Tag Archives: best nesting practices

How well is your part ordering system working? | Part 3 of 4

How to Evaluate the Nesting Process

Steps to Evaluate the Nesting Process

In the last two blog posts we’ve first laid a foundation for evaluating a process, then applied that foundation to the CAD to CAM process or geometry acquisition and data cleaning and storage steps.  As you know the nesting process takes input from two areas – design and scheduling.  Now we’ll turn to the other side of the equation (parts + orders = nests), and evaluate the order entry and order communication process as it relates to nesting.

Every manufacturer has a capturing and communicating order information approach.  It can be a paper-based system with travelers and making use of the “sneaker-net” to transfer the information.  It can be an Excel spreadsheet with a list of customer orders and associated parts, or it can be a sophisticated MRP/ERP system which is updated in real time.  Regardless of the tools in place, there are fundamental process requirements that can be described, evaluated, and compared to alternatives.

Here we go. Read more …

JIT Nesting Software Helps You Respond to Changes in One Machine Cycle

JIT Nesting Software Helps Respond to Change

JIT Nesting Software Helps Respond to Change

We often hear from programmers and engineers  about the hours upon hours they spend librarying parts, creating programs, and optimizing tool paths.  Then they hope nothing changes in the schedule to disrupt their much-labored-over work.  And you know how the story ends.  Something happens – it always does – that throws the schedule into a tailspin, the nests are scrambled, the work starts over, and someone loses their lunch break just to keep the ball rolling.  Meanwhile that equipment is still waiting; waiting impatiently with its metaphorical metronome ticking – loudly.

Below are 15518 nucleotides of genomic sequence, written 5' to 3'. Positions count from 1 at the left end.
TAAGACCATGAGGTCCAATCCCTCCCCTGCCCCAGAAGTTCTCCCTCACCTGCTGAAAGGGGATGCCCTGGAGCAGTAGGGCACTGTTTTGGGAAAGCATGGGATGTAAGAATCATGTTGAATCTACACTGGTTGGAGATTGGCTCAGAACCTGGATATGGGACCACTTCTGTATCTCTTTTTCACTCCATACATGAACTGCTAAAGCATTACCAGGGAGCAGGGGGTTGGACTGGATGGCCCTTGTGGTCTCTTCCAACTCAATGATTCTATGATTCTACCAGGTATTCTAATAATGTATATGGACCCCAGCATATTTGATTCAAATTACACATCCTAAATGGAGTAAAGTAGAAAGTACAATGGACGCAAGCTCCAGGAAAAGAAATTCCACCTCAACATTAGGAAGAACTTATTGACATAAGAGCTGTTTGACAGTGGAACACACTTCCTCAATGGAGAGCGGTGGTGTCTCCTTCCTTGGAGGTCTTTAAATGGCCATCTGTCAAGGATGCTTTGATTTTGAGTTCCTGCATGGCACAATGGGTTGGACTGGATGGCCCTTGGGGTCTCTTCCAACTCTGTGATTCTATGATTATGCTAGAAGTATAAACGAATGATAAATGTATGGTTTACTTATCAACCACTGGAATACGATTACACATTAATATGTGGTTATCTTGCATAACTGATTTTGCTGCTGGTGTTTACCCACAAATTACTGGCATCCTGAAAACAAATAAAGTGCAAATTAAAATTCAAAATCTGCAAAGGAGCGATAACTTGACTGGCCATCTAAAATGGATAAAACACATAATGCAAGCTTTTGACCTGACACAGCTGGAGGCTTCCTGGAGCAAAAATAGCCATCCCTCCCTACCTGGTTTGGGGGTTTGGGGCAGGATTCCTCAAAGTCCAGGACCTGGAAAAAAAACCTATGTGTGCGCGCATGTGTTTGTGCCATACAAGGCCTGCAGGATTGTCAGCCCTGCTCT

The solution to this time-and-time-again proven problem is simple.  Just wait until the very last minute – seconds – before the laser, punch or other fabrication equipment has completed the current nest and the operator has unloaded it to create the next nest.  That very next nest would reflect precisely current demand – orders, order quantities, part revisions, and material inventory – and prevent the dreaded last minute scramble to accommodate any and all changes.

It’s possible to do this.  Really.   Allow me to introduce you to “Just-in-Time Nesting.” Read more …

Does Mixing Shop Orders Make You Nervous?

Not Dynamic Nesting of Mixed Orders

Not Dynamic Nesting of Mixed Orders

Does the thought of mixing orders in a nest strike fear into your heart?  Or does it just feel better to keep your items separate, like food on a tray -  no mixing allowed.

This probably isn’t you, but maybe you’ve heard of others, who under penalty of death, will not mix orders when nesting.  It’s true.  We hear about it a lot.

Although I’m having a little fun with it here, some have very real concerns about mixing parts from different orders, jobs, customers on a single or series of nests.  And those concerns are probably based in real-world, nightmarish experiences.